Footfall in December fell by 2.6 per cent, a lesser decline compared to the previous year when it fell sharply by 3.5 per cent. This is the thirteenth month of consecutive decline, according to the latest BRC-Springboard monitor.
High Street footfall declined by 2.1 per cent, marking five consecutive months of weakening for this shopping location.
Retail Parks had a similar fate, December footfall being 2.1 per cent lower than last year and below November’s rate of 1.4 per cent.
Shopping Centre footfall declined by 3.9 per cent, broadly in line with both November’s 2018 and December’s 2017 rates of -3.8 per cent. This location reached now 21 consecutive months of declines.
Diane Wehrle, Springboard marketing and insights director, said: “The -2.6% decline in footfall in December 2018 the ninth in 10 years, and the seventh consecutive year of decline – is undeniably strong evidence that retailers can no longer rely on Christmas trading to redeem revenue lost earlier in the year. Indeed, over the past seven years the shift in footfall away from December has been so significant that the gap between both December and July and between December and November in terms of footfall volumes has halved over the past seven years.
Following drops in footfall of -2% in October and -3.2% in November in 2018, unless the dynamics underpinning consumer demand were going to rapidly shift, it was always going to be unrealistic to expect footfall to recover. It was only the fact the third week of December in 2017 was so adversely impacted by snow that the same week this year delivered only a modest drop in footfall of -0.1%. If footfall had remained at the level recorded in the first two weeks of the month (5.5% and 4.5% lower than in 2017), then the overall result for the month would have been a drop of more than 4%. If nothing else is learnt from December 2018, it is that discounting does not stimulate customer activity, and is severely eroding the strength of Christmas as a major trading period. Ignoring the warning signs and continuing to bring sales forward undermines profitability and, ultimately, longer term innovation in retailing.”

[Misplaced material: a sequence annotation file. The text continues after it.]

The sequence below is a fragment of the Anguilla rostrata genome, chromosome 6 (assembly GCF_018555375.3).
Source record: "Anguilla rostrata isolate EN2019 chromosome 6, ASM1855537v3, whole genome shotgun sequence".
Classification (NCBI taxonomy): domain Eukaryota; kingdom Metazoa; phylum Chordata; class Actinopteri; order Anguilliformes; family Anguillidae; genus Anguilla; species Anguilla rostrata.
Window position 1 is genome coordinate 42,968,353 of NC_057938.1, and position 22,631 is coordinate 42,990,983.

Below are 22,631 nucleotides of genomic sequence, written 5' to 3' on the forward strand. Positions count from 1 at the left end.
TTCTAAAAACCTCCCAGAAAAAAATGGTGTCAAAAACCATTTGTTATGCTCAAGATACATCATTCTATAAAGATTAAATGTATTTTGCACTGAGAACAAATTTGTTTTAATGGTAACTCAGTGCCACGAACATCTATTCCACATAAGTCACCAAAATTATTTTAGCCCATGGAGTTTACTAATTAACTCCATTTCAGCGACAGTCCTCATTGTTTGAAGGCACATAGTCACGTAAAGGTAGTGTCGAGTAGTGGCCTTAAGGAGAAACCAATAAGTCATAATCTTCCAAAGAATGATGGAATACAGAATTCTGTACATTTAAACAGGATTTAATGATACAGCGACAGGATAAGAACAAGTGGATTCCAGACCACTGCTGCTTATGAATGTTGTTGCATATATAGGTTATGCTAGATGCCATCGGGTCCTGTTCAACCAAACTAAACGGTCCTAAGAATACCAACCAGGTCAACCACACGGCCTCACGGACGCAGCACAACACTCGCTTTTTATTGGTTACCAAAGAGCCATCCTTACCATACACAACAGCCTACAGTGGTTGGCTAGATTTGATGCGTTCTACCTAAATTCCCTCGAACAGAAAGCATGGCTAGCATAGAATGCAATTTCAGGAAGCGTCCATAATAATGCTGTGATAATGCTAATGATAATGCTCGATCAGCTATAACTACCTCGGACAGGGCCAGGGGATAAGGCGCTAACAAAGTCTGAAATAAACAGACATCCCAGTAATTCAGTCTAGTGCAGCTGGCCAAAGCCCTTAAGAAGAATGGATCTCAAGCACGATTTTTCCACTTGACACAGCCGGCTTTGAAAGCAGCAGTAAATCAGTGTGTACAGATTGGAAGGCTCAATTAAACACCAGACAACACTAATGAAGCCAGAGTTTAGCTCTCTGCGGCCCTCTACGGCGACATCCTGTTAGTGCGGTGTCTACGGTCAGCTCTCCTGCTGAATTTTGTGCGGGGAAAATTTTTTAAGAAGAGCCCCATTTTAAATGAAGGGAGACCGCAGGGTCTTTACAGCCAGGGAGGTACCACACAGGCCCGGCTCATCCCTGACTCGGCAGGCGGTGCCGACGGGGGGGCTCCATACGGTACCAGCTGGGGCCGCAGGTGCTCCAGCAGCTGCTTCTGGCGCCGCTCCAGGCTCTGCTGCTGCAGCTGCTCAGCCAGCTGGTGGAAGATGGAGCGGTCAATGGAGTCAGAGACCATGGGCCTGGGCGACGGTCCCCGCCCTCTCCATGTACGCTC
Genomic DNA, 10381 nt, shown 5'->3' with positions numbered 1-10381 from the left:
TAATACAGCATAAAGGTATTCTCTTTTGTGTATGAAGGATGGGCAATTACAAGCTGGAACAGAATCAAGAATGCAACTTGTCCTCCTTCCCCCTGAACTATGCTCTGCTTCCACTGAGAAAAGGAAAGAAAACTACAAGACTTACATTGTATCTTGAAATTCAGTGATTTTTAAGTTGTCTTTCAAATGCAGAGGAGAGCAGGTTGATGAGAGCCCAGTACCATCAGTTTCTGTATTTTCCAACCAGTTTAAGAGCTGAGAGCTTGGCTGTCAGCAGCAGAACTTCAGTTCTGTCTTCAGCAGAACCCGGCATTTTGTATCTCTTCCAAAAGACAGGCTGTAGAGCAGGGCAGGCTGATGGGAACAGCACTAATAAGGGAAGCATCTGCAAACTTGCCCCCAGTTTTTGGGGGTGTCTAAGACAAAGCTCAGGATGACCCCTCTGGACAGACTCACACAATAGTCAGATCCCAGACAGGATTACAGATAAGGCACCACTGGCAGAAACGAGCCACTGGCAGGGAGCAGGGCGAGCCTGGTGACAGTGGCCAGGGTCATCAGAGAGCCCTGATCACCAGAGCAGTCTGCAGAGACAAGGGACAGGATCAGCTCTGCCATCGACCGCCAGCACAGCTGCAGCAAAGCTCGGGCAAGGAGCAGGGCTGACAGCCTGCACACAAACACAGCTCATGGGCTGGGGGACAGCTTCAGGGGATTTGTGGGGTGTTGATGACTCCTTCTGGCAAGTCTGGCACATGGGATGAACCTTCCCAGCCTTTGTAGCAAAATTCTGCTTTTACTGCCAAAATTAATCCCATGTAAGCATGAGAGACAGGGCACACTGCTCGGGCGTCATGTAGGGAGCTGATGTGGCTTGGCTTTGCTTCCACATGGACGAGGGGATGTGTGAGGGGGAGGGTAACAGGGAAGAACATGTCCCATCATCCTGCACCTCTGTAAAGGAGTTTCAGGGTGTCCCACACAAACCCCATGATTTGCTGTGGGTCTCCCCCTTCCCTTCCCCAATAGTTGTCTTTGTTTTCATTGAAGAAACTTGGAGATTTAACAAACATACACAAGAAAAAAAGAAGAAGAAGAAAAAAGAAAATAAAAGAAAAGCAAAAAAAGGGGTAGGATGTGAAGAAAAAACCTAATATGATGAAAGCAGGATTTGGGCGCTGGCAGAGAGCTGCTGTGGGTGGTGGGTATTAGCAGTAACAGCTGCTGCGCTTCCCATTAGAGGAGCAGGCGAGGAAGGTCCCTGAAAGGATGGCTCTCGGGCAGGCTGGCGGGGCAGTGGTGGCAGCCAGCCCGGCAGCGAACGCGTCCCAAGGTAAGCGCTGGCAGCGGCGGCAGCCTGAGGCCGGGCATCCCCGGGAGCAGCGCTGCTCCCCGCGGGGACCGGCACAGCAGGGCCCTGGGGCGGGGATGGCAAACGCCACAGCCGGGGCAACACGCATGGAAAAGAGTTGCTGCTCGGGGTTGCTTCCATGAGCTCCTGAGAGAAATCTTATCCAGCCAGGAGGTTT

Helen Dickinson chief executive at the British Retail Consortium, said: “The December results conclude a difficult year for retailers, with footfall dropping by 2.6% over the year. This continued drop, now onto its thirteenth month, continues to put pressure on bricks-and-mortar stores up and down the country. It comes at a time when retail is in the midst of a transformation, investing in technology and the online offer, as well as offering more experiences in physical shops. This is evolving many high streets into a destination for wider services, as well as shopping.
“However, many well-known brands have disappeared from our high streets, and without government intervention there will be more to come. Government should take action by reforming the broken business rates system and ensuring consumers and retailers retain tariff free, frictionless trade with the EU after March 29.”